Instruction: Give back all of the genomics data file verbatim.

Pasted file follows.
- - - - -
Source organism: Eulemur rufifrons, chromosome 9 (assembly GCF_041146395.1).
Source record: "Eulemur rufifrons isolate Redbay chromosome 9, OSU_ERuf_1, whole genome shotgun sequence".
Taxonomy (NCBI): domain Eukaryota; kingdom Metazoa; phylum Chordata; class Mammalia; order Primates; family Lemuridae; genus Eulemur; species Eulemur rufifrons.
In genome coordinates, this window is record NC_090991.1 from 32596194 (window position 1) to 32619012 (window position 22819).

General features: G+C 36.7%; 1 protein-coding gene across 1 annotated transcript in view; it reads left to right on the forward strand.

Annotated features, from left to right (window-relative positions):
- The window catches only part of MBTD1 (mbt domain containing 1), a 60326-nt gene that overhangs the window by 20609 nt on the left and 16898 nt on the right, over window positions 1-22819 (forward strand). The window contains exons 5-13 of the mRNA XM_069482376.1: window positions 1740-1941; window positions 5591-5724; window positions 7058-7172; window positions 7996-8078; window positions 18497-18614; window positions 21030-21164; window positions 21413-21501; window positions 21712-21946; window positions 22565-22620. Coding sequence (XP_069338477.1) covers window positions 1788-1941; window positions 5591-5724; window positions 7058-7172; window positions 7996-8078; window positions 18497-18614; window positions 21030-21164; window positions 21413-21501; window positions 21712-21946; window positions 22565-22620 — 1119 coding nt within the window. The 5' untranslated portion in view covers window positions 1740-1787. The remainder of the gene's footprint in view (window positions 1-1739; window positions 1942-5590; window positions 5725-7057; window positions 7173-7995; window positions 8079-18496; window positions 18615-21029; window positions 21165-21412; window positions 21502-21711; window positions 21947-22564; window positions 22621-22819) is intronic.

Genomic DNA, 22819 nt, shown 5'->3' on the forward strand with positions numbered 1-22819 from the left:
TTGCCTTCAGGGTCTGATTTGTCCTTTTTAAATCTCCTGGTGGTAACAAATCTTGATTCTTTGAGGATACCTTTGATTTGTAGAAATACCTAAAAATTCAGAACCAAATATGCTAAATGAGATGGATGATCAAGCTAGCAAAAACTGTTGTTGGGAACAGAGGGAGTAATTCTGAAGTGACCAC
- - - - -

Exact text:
Source organism: Eulemur rufifrons, chromosome 9 (assembly GCF_041146395.1).
Source record: "Eulemur rufifrons isolate Redbay chromosome 9, OSU_ERuf_1, whole genome shotgun sequence".
Taxonomy (NCBI): domain Eukaryota; kingdom Metazoa; phylum Chordata; class Mammalia; order Primates; family Lemuridae; genus Eulemur; species Eulemur rufifrons.
In genome coordinates, this window is record NC_090991.1 from 32596194 (window position 1) to 32619012 (window position 22819).

General features: G+C 36.7%; 1 protein-coding gene across 1 annotated transcript in view; it reads left to right on the forward strand.

Annotated features, from left to right (window-relative positions):
- The window catches only part of MBTD1 (mbt domain containing 1), a 60326-nt gene that overhangs the window by 20609 nt on the left and 16898 nt on the right, over window positions 1-22819 (forward strand). The window contains exons 5-13 of the mRNA XM_069482376.1: window positions 1740-1941; window positions 5591-5724; window positions 7058-7172; window positions 7996-8078; window positions 18497-18614; window positions 21030-21164; window positions 21413-21501; window positions 21712-21946; window positions 22565-22620. Coding sequence (XP_069338477.1) covers window positions 1788-1941; window positions 5591-5724; window positions 7058-7172; window positions 7996-8078; window positions 18497-18614; window positions 21030-21164; window positions 21413-21501; window positions 21712-21946; window positions 22565-22620 — 1119 coding nt within the window. The 5' untranslated portion in view covers window positions 1740-1787. The remainder of the gene's footprint in view (window positions 1-1739; window positions 1942-5590; window positions 5725-7057; window positions 7173-7995; window positions 8079-18496; window positions 18615-21029; window positions 21165-21412; window positions 21502-21711; window positions 21947-22564; window positions 22621-22819) is intronic.

Genomic DNA, 22819 nt, shown 5'->3' on the forward strand with positions numbered 1-22819 from the left:
TTGCCTTCAGGGTCTGATTTGTCCTTTTTAAATCTCCTGGTGGTAACAAATCTTGATTCTTTGAGGATACCTTTGATTTGTAGAAATACCTAAAAATTCAGAACCAAATATGCTAAATGAGATGGATGATCAAGCTAGCAAAAACTGTTGTTGGGAACAGAGGGAGTAATTCTGAAGTGACCAC